Schaller GmbH

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Schaller GmbH
GmbH (private limited company)
Industrymusical instrument hardware
OwnerDr. Lars Bünning (owner and CEO)[1]
Number of employees
about 100

Schaller is a German manufacturer of musical instrument hardware based in Postbauer-Heng near Nuremberg (Bavaria). The company designs, produces and sells guitar tuners, bridges, tremolos, strap locks and other accessories especially for guitars worldwide. Schaller was founded in Feucht near Nuremberg (Bavaria) in 1945 by Helmut Schaller. The company was started back then as a radio repair shop. In the meantime, Schaller has developed into one of the foremost regarded suppliers for the music instrument industry. Since 2009, Dr. Lars Bünning is the owner of the Schaller company (official company name: Schaller GmbH).


First Advertisement of Schaller for Pickups
First Advertisement of Schaller for Pickups

The Schaller company was founded in 1945 by Helmut Schaller (1923-1999). Helmut Schaller was a toolmaker and a radio master mechanic. His radio repair shop prospered in the 1950s. Back then a further department was supplemented, dedicated to the development of amplifiers and speakers. The department turned out to be so successful that the entire company was restructured and renamed as „Schaller Electronic“. Soon echos and reverb advices were added to the portfolio.[2]

By 1953, Schaller started manufacturing electronic guitar components such as pickups and switches for the German guitar company Framus of Fred Wilfer in Bubenreuth (Bavaria).[3]

A couple of years later, other German guitar manufacturers such as Höfner, Hopf, Hoyer, became customers, too. By the 1960s American guitar makers including Fender, Gibson, C. F. Martin and Ovation started to rely on Schaller products for their guitars and basses.[4][5][6][7][8][9]

Schaller M6 Machine Head
Schaller M6 Machine Head

At the same time Schaller extended its portfolio to tremolos (1961), bridges (1962) and machine heads (1966). The tuning machine „M6“ made a mark being the world´s first fully enclosed and self-locking precision tuner.[10]

In 1968 Schaller moved about 15 kilometre from Feucht to Postbauer-Heng into a new site. A completely new production facility was set up in order to meet the rising demand for Schaller products. The company headquarters are based in Postbauer-Heng to this day.[11]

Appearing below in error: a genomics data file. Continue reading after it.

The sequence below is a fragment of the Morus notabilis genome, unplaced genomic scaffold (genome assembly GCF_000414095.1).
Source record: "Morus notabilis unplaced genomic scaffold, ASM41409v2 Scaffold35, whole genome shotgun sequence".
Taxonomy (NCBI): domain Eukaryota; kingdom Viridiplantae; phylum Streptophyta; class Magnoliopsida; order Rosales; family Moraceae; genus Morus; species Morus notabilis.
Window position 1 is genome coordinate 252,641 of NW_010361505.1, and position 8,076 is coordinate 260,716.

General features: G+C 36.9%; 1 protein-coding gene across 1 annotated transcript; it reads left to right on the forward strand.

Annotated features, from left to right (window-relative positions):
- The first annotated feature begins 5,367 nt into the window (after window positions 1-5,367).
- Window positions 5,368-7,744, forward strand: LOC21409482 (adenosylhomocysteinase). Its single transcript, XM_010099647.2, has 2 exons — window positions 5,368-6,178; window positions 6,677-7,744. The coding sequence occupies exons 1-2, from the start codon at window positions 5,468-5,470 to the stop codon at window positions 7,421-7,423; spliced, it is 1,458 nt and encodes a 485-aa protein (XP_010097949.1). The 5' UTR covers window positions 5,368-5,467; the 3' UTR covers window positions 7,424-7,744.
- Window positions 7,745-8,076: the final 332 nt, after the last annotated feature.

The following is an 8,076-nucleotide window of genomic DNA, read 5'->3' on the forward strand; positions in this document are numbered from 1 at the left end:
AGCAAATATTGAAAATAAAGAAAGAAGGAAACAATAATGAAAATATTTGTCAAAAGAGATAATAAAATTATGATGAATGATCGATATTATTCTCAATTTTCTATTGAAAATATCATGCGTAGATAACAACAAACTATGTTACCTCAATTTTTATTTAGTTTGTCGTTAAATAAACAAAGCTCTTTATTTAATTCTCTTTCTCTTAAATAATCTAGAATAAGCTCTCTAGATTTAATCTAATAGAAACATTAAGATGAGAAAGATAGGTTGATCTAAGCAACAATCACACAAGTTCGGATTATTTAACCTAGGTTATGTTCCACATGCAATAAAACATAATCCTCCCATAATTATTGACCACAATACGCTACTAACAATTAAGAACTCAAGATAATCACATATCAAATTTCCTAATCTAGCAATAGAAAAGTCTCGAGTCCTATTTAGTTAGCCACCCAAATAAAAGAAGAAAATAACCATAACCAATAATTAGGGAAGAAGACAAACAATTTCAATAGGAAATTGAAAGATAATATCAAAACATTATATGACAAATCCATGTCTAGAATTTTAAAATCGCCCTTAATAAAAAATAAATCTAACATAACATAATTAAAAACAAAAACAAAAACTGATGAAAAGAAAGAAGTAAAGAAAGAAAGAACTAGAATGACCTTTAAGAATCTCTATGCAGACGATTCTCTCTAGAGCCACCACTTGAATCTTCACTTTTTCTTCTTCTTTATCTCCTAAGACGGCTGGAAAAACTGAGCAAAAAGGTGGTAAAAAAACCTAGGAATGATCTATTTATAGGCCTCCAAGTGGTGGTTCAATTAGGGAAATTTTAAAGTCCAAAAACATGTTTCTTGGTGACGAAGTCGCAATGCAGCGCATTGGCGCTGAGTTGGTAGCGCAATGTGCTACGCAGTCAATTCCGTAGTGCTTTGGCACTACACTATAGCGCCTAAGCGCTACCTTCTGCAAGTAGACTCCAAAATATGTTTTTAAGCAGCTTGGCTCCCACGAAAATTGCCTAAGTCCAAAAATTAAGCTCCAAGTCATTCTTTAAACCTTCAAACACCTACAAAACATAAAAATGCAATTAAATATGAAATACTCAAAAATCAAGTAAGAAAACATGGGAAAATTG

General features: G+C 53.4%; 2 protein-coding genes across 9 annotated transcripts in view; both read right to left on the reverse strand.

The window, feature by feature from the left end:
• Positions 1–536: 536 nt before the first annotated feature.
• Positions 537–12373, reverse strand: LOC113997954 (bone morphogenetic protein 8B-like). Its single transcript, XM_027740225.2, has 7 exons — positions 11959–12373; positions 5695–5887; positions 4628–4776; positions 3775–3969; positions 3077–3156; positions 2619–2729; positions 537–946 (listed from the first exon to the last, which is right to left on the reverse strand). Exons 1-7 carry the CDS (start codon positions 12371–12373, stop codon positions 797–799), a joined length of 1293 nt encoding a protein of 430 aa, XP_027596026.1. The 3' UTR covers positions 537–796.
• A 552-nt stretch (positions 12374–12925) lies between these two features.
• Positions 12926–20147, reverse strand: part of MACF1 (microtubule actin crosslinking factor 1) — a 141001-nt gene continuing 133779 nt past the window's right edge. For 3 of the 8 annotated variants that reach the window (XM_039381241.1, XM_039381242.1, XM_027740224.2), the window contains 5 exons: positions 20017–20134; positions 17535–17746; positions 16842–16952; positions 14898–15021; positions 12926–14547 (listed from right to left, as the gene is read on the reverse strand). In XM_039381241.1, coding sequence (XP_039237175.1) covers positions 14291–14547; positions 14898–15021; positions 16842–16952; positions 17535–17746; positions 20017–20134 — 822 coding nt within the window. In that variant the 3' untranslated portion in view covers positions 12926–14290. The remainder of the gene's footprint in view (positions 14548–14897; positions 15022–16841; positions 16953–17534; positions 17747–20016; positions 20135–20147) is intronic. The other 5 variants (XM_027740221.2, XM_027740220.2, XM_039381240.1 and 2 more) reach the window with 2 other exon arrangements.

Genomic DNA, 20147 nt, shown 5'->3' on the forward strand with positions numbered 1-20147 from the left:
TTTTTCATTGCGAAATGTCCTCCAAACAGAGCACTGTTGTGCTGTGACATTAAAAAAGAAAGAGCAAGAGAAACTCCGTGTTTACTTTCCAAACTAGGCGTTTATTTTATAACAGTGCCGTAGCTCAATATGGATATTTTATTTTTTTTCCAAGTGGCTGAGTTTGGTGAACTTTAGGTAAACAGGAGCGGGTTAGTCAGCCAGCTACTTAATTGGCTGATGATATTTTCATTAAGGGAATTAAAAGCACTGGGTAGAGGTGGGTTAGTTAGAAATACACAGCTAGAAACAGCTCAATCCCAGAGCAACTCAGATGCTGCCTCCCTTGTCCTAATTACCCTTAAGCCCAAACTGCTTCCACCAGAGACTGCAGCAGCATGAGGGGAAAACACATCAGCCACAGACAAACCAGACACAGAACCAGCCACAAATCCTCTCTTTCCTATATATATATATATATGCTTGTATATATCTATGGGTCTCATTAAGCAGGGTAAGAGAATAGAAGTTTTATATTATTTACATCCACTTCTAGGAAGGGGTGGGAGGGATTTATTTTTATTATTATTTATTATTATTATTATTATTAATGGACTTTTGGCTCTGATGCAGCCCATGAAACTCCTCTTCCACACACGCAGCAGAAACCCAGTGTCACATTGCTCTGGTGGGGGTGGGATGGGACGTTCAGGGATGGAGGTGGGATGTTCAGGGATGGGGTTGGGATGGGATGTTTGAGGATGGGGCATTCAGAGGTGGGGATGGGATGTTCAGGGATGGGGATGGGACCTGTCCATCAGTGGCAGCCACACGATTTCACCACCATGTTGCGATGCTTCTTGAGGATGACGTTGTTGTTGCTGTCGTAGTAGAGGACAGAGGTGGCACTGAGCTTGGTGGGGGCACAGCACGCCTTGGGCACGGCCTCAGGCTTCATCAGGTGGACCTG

The product portfolio was constantly expanded in the 1970s. Bass tuners („M4“), various bridges including the so-called TOM bridges for Gibson guitars as well as numerous other variants of pickups („Golden 50“, „S6“, „T6“ etc.) were added.[12]

In addition, Schaller was coming up with many product designs on its own. Renowned guitar makers therefore came in touch with Schaller and were convinced to equip their guitars with components by Schaller. In 1977, Floyd Rose[13] uttered the idea of a double-locking tremolo system. After a joint workshop (that lasted for about three months) Schaller was able to develop this novel tremolo. Soon later the first prototype could be produced.

Due to the lack of demand, at the beginning of the 1980s the production of loudspeakers, amplifiers and reverberators was ceased. The core business shifted to metal components for guitars. In 1981 a new product was designed and patented in this respect: the security lock[14], the part which is vital for a secure connection between guitar and strap. Until now, it is the most sold product by Schaller.

The product portfolio had steadily expanded in the 1980s and 1990s. This came to a stop after both Helmut Schaller and his son René Schaller had died (in 1999 resp. in 1998). Until the late 1990s violin accessories were added to the portfolio as well as cables, and even special spinning machines for strings and ballends that were offered. However, all these newly introduced products weren´t as successful as the guitar components used to be.[15]